What's going on with my bees? February / March Edition
Updated: Feb 16
Whats Going on with my bees?
Beez and I just wanted to update you on our bees as well as what you should be looking for in your own hives. For weekly updates please join our Blooming Beez Facebook Group to follow along for beek advice and BEE involved with the community. This time of year can be the most daunting for hives. If you have made it this far, that's great! Make sure you still have plenty of food stores and ventilation in the hives. Check on your candy boards and reserve honey. (TIPS to assessing your winter hive health in last months edition of "What are my bees doing - January).
Clean out bottom entrances of dead bees. Make sure your top entrances are clear of debris, wax paper, candy boards etc. You will find dead bees in the snow and some spotting on the beehive itself as well as the snow if you have it in your area. Bees are doing their "cleansing flights" from holding in their "movements" all season. On warmer days in the mid to high 40s, bees will do cleansing flights and clean out hives the best of their ability under these temps. Ideal temps for bees to fly are at about 55f and above, but they will take a quick flight to relieve themselves and get some fresh air in the mid to high 40s as well, sometimes to their detriment.
Early Spring will start to bring some pollen in for the bees and newly hatching population in the hive. Food sources begin with red maple flower, serviceberry, flowering dogwood, eastern redbud, chokecherry, native crab apples, native hawthorne's, American plum, Carolina silverbell and blackhaw viburnum. Larger flowering trees like Ohio buckeye and Yellow buckeye will also begin to bloom later in the April-May months. Come March, you may want to put your pollen feeder back out with dry pollen sub or some beekeepers will add pollen patties to the candy board in late winter early spring. We advise to only use small portions at a time of pollen patty to avoid hive beetles and also be aware that if you start feeding pollen, you must continue until natural sources are available. Feeding pollen will increase brood production and once your populations increase, we must ensure there is still abundant food sources for these bees.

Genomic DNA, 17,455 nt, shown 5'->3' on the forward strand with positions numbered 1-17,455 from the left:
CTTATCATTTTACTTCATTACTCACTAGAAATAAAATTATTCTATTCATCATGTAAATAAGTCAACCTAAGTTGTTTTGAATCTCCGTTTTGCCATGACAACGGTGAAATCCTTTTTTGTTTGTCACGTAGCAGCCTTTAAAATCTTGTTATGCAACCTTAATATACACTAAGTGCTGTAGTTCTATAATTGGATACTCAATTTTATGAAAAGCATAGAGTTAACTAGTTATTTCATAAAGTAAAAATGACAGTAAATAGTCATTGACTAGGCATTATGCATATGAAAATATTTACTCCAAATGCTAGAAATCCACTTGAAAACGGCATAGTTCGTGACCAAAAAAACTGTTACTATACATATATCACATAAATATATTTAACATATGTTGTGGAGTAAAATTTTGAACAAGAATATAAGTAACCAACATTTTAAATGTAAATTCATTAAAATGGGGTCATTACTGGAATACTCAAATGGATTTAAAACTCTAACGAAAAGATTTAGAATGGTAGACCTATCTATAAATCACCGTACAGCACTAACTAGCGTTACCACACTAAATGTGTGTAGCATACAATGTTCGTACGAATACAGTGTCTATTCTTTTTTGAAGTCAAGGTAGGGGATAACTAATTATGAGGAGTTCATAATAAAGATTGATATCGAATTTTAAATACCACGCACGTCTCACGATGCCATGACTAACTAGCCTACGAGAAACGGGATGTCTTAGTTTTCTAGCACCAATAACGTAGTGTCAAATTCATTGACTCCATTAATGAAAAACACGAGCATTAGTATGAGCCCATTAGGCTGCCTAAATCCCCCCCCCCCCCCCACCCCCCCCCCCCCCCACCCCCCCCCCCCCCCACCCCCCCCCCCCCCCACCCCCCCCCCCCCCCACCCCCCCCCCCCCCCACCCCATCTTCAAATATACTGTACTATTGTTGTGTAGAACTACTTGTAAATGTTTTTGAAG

There are several trains of thought on feeding pollen. Some beekeepers like to feed pollen to get their colonies rearing brood and increasing populations to be ready for foraging season of which they feel maximizes their honey crop and nectar foraging. Also larger populations can fend off pests, act as resource hives for other weaker hives in the apiary and may have a better shot the following winter. Other beekeepers feel the natural cycle of bee biology should take its course and let the bees do their thing alongside nature. A few things to consider when making ALL of your decisions about your bees are the current climate and previous season. How did the previous season or seasons affect your hives. What is their current state of health and population. Where are your bees originally from? South? North? We must take into consideration how we have kept our bees as well as their genetics and the climate around us. Sometimes (OFTEN) there is not one clear answer in beekeeping. This is where joining a bee community to understand the variety of answers becomes most helpful.